- Pseudo Set – Create a pseudo set file by using values from database tables or flat files in both columns.
- Pseudo Set from Column – Create a pseudo set file by extracting values from database tables and scrambling data.
- Range or Literal Values – Create a set file from individual literal entries or from ranges that are added to the set file.
- Set from Column – Create a set file by extracting values from a database table.
Select the wizard based on the type of set file needed then click the “Next >” button. Then follow the screens after in order to create your desired set files. This article covers set files and how to use these wizards in detail.
New Database Test Data Job
Now that we have our set files created for our database, we can use the New Database Test Data Job wizard in the RowGen menu to import them into our database. The screenshots below show how this process is done.
Once the New Database Test Data Job wizard is launched, the first screen displayed is the Define Destination screen. The screen allows you to specify the location, name, and options for the job.
In this example, I specified the folder name Retail and named the job new_batch, as seen below. After this screen is filled in with the correct information for the job click the “Next” button at the bottom of the Define Destination screen.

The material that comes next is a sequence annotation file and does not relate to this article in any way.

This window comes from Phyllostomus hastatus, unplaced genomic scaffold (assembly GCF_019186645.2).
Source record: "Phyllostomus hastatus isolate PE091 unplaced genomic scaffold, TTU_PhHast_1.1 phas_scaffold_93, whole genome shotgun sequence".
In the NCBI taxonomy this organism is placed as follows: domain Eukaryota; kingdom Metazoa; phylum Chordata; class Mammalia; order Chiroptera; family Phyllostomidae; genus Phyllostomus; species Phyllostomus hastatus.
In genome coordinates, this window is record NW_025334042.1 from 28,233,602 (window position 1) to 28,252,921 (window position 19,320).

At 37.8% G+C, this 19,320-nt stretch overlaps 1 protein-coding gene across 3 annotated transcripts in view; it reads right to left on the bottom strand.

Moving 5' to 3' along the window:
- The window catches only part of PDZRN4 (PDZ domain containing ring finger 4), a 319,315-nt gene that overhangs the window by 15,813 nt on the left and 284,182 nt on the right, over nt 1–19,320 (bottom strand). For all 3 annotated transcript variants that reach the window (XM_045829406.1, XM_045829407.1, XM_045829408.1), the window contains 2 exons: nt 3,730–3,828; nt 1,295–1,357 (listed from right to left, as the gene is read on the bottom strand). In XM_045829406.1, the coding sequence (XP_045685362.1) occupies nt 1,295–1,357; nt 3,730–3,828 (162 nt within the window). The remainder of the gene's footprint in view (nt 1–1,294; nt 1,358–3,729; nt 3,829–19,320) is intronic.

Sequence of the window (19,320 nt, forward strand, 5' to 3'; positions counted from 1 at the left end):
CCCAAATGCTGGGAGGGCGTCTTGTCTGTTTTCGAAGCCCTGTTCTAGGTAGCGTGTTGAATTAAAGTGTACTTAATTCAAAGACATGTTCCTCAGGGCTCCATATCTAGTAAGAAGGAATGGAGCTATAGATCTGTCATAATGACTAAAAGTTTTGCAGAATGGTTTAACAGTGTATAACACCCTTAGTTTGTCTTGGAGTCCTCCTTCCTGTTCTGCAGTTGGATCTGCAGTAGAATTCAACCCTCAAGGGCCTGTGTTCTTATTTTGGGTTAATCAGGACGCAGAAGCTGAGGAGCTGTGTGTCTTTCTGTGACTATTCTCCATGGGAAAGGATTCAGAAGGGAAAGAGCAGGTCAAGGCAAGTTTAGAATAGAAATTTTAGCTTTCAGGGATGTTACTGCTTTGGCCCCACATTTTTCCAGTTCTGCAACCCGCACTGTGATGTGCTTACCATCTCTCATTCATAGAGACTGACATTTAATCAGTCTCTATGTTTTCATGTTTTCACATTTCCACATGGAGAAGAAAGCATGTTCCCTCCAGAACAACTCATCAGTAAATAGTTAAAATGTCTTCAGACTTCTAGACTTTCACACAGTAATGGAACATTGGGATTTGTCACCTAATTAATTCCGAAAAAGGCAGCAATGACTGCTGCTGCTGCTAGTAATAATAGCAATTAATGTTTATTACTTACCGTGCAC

After the “Next” button is selected on the Define Destination screen the Database Object Selection screen will appear. In this screen, the connection profile and the tables that are to be used in the job are selected.
After all the tables needed for the job are selected, click “Next” at the bottom of the Database Object Selection widow. In this example, I selected 6 tables within the SQL Server Connection Profile, as seen below.
The next screen in the wizard is the Options window, where the parameters for generating test data will be entered. In the “Default Rows to Generate” box, enter the number of rows that each table will have if the “use default” column is marked as true.
If the number of rows for a certain table needs to be different from the default shown, uncheck the “use default” column and specify the desired number of rows in the “Rows to generate column”.
Next, select the Loader to use for the job in the “Loader” drop-down box. Then check “Truncate tables before insert” and “Temporarily disable foreign keys of tables before insert” at the bottom of the window. Click Next > to move on:
The next window to appear in this wizard covers Field Modification Rules. This is where matchers for field generation rules can be added or removed.